I would really apreciate it if you could do somewhat of a running comparison of these 2. My 908 is coming to an end and I cannot decide between the K60 and the new Karoo 3.

Will do.
I had heard great things about the longevity of the K60. It's all bullshit granted I put on a 140 instead of the 150 because it was all that was available and I needed it, but I ended up with a whopping 4k miles out of it. That's crap for $170 tire.
If the Karoo3 lasts me til the end of my tip (roughly 3500 miles) I will be far ahead at only $90 for it.

Quote:
Originally Posted by MortimerSickle View Post
I have wondered about these, but have doubts that they would help on the early rims. I think the only hope for the early rims, is a new rim.



Here is another option for later rims.
I will give the stacked irons a try tomorrow. But honestly if the weight of the truck wasn't enough leverage to push the bead down....
I have heard some of you'se guys grinding down that safety bead. While grinding on a wheel seems like a bad idea, it may be the only option to facilitate field changes.
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Old 06-07-2013, 11:38 AM   #21
beewill
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Had a hell of a time last night trying to get my Scorpion off, as well as the first time I have done the rear on my 2004. If you guys are saying the earlier rims were harder with the added safty bead I'll feel a little less like a bitch today then. Not much, but alittle.

In the end I gave up and took it to the dealer this morning to put on my new Mefo.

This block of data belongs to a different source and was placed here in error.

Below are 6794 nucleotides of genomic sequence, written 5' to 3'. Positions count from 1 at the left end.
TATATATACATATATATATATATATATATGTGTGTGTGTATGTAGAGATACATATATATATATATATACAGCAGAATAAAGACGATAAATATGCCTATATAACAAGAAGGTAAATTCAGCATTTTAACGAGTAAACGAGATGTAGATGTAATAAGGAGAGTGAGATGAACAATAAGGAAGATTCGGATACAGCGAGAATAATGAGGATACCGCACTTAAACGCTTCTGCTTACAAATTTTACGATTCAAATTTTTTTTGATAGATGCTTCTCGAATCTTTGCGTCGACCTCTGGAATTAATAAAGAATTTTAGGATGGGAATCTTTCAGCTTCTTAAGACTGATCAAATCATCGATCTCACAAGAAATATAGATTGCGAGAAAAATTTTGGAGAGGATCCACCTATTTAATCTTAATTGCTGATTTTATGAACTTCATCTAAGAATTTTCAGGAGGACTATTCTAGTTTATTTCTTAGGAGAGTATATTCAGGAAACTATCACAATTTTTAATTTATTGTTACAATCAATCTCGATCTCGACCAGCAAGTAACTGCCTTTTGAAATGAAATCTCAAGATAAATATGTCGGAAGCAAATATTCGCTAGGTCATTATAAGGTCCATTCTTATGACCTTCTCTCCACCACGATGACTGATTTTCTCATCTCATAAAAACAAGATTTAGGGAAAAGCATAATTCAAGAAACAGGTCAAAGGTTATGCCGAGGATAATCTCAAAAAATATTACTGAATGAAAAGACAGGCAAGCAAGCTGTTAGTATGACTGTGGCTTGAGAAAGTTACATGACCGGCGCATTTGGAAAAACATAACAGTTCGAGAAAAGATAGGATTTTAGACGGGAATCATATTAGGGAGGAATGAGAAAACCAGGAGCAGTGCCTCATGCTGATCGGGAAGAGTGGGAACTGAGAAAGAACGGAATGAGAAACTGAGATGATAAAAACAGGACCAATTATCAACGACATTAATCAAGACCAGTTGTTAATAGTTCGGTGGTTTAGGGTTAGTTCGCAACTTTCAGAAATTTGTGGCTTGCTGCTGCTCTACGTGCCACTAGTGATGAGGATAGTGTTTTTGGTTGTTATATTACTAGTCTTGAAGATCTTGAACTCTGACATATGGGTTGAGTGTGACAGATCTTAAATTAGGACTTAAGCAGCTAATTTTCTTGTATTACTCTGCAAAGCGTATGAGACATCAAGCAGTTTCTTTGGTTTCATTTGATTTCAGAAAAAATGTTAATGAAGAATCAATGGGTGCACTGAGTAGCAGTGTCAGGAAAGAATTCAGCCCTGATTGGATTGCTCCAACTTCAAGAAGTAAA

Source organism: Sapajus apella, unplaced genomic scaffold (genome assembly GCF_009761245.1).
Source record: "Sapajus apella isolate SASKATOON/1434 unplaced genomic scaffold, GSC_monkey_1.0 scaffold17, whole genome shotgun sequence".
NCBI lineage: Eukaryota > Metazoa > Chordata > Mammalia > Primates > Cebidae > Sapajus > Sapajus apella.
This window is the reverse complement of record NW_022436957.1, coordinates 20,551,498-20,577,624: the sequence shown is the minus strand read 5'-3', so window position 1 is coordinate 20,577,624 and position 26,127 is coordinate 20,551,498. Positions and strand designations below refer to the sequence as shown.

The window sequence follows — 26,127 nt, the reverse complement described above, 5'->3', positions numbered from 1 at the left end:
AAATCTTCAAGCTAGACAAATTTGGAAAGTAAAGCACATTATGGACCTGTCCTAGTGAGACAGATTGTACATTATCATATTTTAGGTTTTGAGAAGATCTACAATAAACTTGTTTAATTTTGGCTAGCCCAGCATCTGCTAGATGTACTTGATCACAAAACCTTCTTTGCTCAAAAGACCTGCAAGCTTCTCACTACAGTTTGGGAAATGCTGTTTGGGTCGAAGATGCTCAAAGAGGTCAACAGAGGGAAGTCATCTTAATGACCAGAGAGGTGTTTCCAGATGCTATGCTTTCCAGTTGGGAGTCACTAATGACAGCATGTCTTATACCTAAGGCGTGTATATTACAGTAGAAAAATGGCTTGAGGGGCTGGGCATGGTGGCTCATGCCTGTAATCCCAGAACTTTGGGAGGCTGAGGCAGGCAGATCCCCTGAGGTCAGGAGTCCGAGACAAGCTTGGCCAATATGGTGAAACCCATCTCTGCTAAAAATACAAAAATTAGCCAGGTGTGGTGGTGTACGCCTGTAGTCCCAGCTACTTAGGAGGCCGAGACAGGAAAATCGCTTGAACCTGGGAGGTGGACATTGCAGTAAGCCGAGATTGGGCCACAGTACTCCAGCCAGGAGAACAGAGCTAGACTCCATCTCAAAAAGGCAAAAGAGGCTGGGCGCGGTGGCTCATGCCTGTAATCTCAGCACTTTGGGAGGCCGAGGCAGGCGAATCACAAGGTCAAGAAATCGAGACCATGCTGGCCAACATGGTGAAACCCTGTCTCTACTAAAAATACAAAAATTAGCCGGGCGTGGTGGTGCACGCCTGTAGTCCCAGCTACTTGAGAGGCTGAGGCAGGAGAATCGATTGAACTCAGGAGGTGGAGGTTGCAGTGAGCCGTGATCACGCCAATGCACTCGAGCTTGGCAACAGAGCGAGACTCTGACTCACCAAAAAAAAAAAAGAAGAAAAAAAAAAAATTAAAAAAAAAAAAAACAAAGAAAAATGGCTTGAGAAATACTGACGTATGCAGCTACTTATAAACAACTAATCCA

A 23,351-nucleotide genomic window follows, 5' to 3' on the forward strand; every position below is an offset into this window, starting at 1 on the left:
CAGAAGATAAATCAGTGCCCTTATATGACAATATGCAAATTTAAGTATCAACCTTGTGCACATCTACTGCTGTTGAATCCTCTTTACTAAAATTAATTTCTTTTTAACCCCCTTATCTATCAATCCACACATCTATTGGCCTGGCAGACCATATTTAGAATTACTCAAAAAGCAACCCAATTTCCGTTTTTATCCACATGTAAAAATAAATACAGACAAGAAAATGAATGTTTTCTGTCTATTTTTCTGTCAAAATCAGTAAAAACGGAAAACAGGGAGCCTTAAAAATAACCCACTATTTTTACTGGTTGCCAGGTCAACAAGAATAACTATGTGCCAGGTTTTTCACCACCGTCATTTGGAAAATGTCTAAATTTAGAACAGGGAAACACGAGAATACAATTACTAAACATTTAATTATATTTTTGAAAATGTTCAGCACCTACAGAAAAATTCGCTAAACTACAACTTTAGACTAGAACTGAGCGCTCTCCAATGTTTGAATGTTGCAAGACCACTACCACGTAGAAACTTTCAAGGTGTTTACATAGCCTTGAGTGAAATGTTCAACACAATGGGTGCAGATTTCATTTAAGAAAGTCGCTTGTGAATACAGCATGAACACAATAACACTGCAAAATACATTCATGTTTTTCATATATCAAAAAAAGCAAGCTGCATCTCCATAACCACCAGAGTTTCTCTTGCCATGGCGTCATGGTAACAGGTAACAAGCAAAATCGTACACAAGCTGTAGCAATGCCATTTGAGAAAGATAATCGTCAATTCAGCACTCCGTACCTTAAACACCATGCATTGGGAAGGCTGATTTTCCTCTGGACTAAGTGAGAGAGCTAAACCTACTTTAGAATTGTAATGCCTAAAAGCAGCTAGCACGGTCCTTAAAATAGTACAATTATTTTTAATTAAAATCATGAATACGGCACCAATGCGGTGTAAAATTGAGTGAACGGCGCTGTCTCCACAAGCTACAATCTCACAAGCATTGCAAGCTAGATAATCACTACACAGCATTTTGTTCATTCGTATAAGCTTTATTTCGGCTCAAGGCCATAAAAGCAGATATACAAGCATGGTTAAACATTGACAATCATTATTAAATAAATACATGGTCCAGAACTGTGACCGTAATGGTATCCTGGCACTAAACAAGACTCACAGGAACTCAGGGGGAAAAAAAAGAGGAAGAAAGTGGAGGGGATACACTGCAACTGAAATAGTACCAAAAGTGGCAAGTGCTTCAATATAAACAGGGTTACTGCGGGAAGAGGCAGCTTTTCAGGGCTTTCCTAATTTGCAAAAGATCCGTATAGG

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Old 06-07-2013, 11:46 AM   #22
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Which Karoo 3? The 140 is only $95 and the 150 is double the price at $193. The 140 is a tube type and the 150 is tubeless. I'm going to try the 140 when my 908 wears out. The pics I've seen of the 140 on an Adventure don't look too stretched or squared off. At half the price, even if they only last 4000-5000 miles, I won't care.

I picked up a huge nail in my 908 and I had to have a tire machine break the bead. It was damn near melted to the wheel. I really want to do tubeless in the rear at least.
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Old 06-07-2013, 11:49 AM   #23
ciedema
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Originally Posted by MortimerSickle View Post
I have wondered about these, but have doubts that they would help on the early rims. I think the only hope for the early rims, is a new rim.
How early is early? My '04 950 and '11 990 have the same size safety bead.
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Old 06-07-2013, 11:54 AM   #24